Like other states, Illinois has a law which determines how a deceased person’s property will be divided if the person did not leave a will.
The law also applies if the person did leave a will, but the will does not get admitted to probate or later gets invalidated in a will contest. Finally, the law will apply if a person has a valid will, but the will does not cover all of the person’s property.
It is important to remember that the law will not apply to property which by law does not pass through probate. Property held in trust, life insurance proceeds, retirement accounts like 401(k)s, joint bank accounts and jointly held real estate.
Spouses, children have priority under Illinois’ intestate succession rules
When a person in the greater Chicago area dies without a will or other estate plan, the person’s spouse or children will get first dibs on the property which passes through probate.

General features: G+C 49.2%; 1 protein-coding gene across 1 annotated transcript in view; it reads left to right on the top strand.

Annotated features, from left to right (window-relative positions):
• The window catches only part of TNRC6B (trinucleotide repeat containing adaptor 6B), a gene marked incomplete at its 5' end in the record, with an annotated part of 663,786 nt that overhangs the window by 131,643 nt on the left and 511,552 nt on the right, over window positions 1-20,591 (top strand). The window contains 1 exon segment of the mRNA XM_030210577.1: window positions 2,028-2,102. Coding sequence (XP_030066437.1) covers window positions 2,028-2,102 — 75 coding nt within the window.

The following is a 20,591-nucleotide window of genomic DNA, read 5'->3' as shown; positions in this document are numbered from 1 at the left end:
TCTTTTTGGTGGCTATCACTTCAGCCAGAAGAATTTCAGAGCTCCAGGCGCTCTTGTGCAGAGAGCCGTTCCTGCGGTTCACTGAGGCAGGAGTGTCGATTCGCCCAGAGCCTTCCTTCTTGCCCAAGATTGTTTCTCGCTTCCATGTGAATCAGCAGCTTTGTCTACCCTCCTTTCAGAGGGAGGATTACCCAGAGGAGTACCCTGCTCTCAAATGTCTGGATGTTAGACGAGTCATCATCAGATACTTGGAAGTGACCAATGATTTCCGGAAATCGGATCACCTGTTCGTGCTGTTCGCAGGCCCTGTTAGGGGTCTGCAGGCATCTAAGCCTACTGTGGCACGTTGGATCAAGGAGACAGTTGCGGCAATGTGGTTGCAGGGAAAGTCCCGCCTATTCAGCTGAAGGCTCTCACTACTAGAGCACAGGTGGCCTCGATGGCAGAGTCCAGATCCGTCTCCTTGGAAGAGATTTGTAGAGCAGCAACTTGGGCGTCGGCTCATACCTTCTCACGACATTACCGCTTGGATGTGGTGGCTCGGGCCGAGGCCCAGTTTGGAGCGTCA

Specifically, the property will be split 50-50 between a person’s spouse and surviving children. Each child will receive an equal share of the estate. The process may get more difficult if a person’s child has died but left surviving grandchildren.
A person dies married but without children will pass all probate property to his or her surviving spouse. On the other hand, if the person dies unmarried, all probate property passes in equal shares to his or her children.
Intestate succession gets more complicated when a person dies childless
When an unmarried person dies without children or other descendants, probate can get very complicated very quickly. The law sets out other family members to which the property will pass, even if these family members were not close to the person who died.